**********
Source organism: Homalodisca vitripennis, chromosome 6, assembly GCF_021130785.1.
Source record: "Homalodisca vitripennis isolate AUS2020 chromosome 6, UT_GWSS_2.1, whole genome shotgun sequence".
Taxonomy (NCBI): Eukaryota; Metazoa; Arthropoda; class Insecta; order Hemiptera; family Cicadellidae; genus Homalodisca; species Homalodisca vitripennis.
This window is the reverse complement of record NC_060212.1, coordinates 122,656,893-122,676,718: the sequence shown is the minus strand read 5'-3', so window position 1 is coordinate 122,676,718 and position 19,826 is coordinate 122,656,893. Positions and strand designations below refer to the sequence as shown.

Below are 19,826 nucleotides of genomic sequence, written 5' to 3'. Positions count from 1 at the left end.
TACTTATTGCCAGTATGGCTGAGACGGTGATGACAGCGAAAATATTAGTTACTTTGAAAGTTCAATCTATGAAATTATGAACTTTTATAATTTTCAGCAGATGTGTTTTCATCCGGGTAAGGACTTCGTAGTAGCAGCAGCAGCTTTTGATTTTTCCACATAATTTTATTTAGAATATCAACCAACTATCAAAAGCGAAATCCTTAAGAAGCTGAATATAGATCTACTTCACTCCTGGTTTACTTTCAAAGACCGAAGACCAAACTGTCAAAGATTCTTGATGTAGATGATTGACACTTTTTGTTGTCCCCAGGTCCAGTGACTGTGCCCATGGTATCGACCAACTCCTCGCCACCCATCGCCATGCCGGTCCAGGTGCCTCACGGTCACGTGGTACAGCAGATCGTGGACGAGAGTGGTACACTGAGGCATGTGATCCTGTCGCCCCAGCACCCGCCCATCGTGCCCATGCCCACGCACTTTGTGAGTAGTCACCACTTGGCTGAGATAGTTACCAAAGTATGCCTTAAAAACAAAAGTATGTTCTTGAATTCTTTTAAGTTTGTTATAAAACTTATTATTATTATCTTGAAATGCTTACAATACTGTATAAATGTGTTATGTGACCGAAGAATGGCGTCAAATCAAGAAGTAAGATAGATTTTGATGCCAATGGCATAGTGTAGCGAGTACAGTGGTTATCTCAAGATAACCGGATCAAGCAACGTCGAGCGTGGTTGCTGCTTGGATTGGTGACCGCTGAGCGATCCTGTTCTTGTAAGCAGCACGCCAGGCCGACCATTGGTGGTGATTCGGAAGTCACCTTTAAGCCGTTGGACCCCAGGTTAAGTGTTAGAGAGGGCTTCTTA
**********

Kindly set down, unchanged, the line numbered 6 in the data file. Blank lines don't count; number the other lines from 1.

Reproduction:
TACTTATTGCCAGTATGGCTGAGACGGTGATGACAGCGAAAATATTAGTTACTTTGAAAGTTCAATCTATGAAATTATGAACTTTTATAATTTTCAGCAGATGTGTTTTCATCCGGGTAAGGACTTCGTAGTAGCAGCAGCAGCTTTTGATTTTTCCACATAATTTTATTTAGAATATCAACCAACTATCAAAAGCGAAATCCTTAAGAAGCTGAATATAGATCTACTTCACTCCTGGTTTACTTTCAAAGACCGAAGACCAAACTGTCAAAGATTCTTGATGTAGATGATTGACACTTTTTGTTGTCCCCAGGTCCAGTGACTGTGCCCATGGTATCGACCAACTCCTCGCCACCCATCGCCATGCCGGTCCAGGTGCCTCACGGTCACGTGGTACAGCAGATCGTGGACGAGAGTGGTACACTGAGGCATGTGATCCTGTCGCCCCAGCACCCGCCCATCGTGCCCATGCCCACGCACTTTGTGAGTAGTCACCACTTGGCTGAGATAGTTACCAAAGTATGCCTTAAAAACAAAAGTATGTTCTTGAATTCTTTTAAGTTTGTTATAAAACTTATTATTATTATCTTGAAATGCTTACAATACTGTATAAATGTGTTATGTGACCGAAGAATGGCGTCAAATCAAGAAGTAAGATAGATTTTGATGCCAATGGCATAGTGTAGCGAGTACAGTGGTTATCTCAAGATAACCGGATCAAGCAACGTCGAGCGTGGTTGCTGCTTGGATTGGTGACCGCTGAGCGATCCTGTTCTTGTAAGCAGCACGCCAGGCCGACCATTGGTGGTGATTCGGAAGTCACCTTTAAGCCGTTGGACCCCAGGTTAAGTGTTAGAGAGGGCTTCTTA